They went into the regular season with five players with 30-goals seasons on their resume, with their blue line featuring the cannon shots of Drew Doughty and Slava Voynov. They ended the season with yet another gun, acquiring seven-time 30+ goal scorer Marian Gaborik at the trade deadline.
Despite all the weapons, Los Angeles finished just 26th overall in scoring. That is, until everything magically clicked in the playoffs, where the offense finally reinvented itself and, as of this writing, leads postseason teams in scoring by a wide margin. It’s been a joy to behold for goal-starved Kings fans.
But wait, there’s more. The Kings went down three games to none against San Jose, then stormed back in historic fashion to win. They faced a 3-2 series deficit with Anaheim before taking the final two games. Los Angeles fell behind 2-0 on the road at the United Center in game seven against the defending champion Blackhawks before winning in overtime.
Speaking of two goal deficits, the Kings have practically feasted on them. With their game two win against the Rangers (where they had three of them), Los Angeles set an NHL playoff record by coming back from multiple-goal deficits in each of their past three games.
#LAKings have won 14 playoff games this spring, tonight their 7th comeback victory.
— Chris Cuthbert (@CCpxpSN) June 8, 2014
So what are the keys to game three as the series shifts to Madison Square Gardens?
Wearing down the Blueshirts
It’s pretty obvious that the Kings need to capitalize on their hitting. During game one, L.A. outhit the Rangers 45-33. In game two, the Rangers picked it up and actually edged the Kings in that department, 51-50.
As the bigger, strong club, Los Angeles must re-establish their physical advantage to counter the Rangers’ attempts to dictate the pace with their speed. They’ll need to be careful, though, as a misplaced attempt could lead to a defensive breakdown and subsequent odd-man rush the other direction.
Although New York was outshot both games and were on their heels at the wrong times, the increased physical effort in game two helped them avoid being dominated over long stretches like pretty much the entire third period of the opener. Look for them to keep it up in game three.
Takeaways turn into breakawaysBy the numbers, the Kings are the league’s preeminent puck possession team. During the regular season, Los Angeles led the league in Corsi For percentage (57.3%) and Fenwick For percentage (56.7%). For those of you not into advanced stats, here is a good breakdown of what they mean. In short, the metrics represent a statistical measurement of shots, shot attempts and shots against.
With 33 giveaways in game two (18 in game one), the Kings are helping tilt the ice the wrong direction. With the Rangers’ speed and the amount of rushes Jonathan Quick has faced this series, haphazard puck movement could be hazardous to L.A.’s game three prospects.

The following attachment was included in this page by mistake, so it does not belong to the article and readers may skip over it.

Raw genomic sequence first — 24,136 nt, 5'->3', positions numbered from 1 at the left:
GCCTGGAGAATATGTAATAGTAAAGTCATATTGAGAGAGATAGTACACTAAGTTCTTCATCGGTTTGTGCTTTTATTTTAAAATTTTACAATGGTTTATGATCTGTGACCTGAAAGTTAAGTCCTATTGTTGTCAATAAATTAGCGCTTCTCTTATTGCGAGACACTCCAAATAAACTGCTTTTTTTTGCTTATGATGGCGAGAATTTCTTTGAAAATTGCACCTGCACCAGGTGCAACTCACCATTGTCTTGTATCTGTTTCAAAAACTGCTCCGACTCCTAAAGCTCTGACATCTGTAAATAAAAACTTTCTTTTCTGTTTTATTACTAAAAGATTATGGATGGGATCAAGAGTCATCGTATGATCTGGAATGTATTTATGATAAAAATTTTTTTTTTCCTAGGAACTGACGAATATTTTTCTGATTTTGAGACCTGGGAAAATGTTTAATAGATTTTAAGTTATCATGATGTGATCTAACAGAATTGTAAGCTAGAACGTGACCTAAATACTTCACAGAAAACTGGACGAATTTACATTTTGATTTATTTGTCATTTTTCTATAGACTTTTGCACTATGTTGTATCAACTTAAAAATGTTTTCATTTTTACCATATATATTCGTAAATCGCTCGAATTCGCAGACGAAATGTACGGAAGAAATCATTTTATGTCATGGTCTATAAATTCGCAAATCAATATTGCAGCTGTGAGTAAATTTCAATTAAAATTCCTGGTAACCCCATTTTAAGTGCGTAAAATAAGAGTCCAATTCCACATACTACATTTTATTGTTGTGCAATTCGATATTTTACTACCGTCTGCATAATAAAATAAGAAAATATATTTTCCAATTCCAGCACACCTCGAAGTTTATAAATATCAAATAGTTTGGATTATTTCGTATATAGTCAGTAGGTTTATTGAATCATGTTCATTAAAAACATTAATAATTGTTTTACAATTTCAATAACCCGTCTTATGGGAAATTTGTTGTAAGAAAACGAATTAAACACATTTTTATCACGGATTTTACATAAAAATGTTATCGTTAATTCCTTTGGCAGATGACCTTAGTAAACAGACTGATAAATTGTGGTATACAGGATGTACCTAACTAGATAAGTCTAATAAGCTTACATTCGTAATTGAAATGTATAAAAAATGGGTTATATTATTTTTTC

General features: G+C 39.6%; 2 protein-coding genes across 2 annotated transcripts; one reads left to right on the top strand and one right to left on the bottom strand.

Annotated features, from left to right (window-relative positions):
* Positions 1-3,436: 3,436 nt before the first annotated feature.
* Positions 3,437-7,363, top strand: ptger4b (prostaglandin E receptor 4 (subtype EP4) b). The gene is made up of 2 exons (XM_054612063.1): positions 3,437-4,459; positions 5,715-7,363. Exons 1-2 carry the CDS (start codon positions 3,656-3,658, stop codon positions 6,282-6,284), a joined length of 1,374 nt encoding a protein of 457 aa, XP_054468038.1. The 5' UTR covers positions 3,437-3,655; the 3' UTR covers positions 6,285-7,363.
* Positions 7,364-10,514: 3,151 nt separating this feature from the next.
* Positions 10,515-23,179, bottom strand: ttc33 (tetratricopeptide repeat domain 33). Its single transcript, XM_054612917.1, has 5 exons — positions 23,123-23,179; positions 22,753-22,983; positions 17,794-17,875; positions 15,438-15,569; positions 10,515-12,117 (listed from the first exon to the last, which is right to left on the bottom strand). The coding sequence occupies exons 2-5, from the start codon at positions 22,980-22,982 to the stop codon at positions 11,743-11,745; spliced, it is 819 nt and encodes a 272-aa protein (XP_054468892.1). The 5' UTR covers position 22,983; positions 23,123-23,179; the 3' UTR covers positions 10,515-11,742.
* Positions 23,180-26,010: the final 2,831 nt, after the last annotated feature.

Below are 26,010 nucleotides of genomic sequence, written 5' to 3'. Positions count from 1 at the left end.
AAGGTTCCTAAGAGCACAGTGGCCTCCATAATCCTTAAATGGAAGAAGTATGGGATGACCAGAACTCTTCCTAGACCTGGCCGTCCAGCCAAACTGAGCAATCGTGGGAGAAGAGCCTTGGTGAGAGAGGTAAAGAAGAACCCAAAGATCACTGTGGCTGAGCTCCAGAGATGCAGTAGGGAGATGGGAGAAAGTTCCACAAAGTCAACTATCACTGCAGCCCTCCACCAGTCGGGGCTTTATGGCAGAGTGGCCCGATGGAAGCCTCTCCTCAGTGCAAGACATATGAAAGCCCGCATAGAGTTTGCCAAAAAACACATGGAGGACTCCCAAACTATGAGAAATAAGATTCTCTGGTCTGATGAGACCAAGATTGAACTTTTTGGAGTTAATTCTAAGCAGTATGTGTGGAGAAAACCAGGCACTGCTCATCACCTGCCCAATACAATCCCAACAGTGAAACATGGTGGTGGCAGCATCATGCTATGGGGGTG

The Rangers must continue to amp up the pace, as they cannot beat the Kings in a grind-it-out contest. Again, they’ll need to finish better and get a few more bounces falling their way. You can bet they’ll be loudly booing the refs at the Garden as well.
Kopitar and Carter
Without question, Los Angeles has a huge advantage on paper up the middle. However, with Anze Kopitar winning a hair over 40% of his draws and recording just one point during the first two games, the edge becomes a little less distinct. Ditto with Jeff Carter’s quiet series to date as well.
Statistics certainly don’t capture effort, nor do they indicate that the other aspects of their respective games aren’t working. However, the Kings need their two stars to contribute in a big way if they want this series to end soon.
Rangers fans hither and yon are calling for Brad Richards’ head, as his untimely turnover led to the loss in game two. Richards has also been conspicuously absent from the score sheet, despite this glorious chance:
New York desperately needs to see Rick Nash create some offense as well.
The Kings must get off the tightrope
With all the praise regarding their resiliency — and it has been remarkable — the Kings know they cannot continue to live on the edge, especially in front of 18,200 bellicose New Yorkers in the unfriendly confines of Madison Square Gardens. “We’re not proud of the way we’ve started games, and we find ourselves in the same situation, regurgitating the same mumbo jumbo every time,” said ‘Mr. Game 7’ Justin Williams. Defenseman Willie Mitchell agreed: “It’s not the place we want to be, to have to climb out all the time. Sooner or later, it is going to bite you.”
With as close as this series has been and given the change in geography, a strong start is a veritable must for Los Angeles, lest the magic carpet ride begin to falter. Leave the poetic blather about riddles and mysteries to Winston Churchill.
Walter McLaughlin is a Los Angeles Kings correspondent for The Hockey Writers. He is an avid sports fan, having followed the Kings since living in L.A. in the mid-1970’s, as well as suffering through Seattle sports teams’ general futility. He has a Bachelor’s degree in Finance and has worked in community banking for over 25 years, specializing in SBA loans. He is married and has two daughters.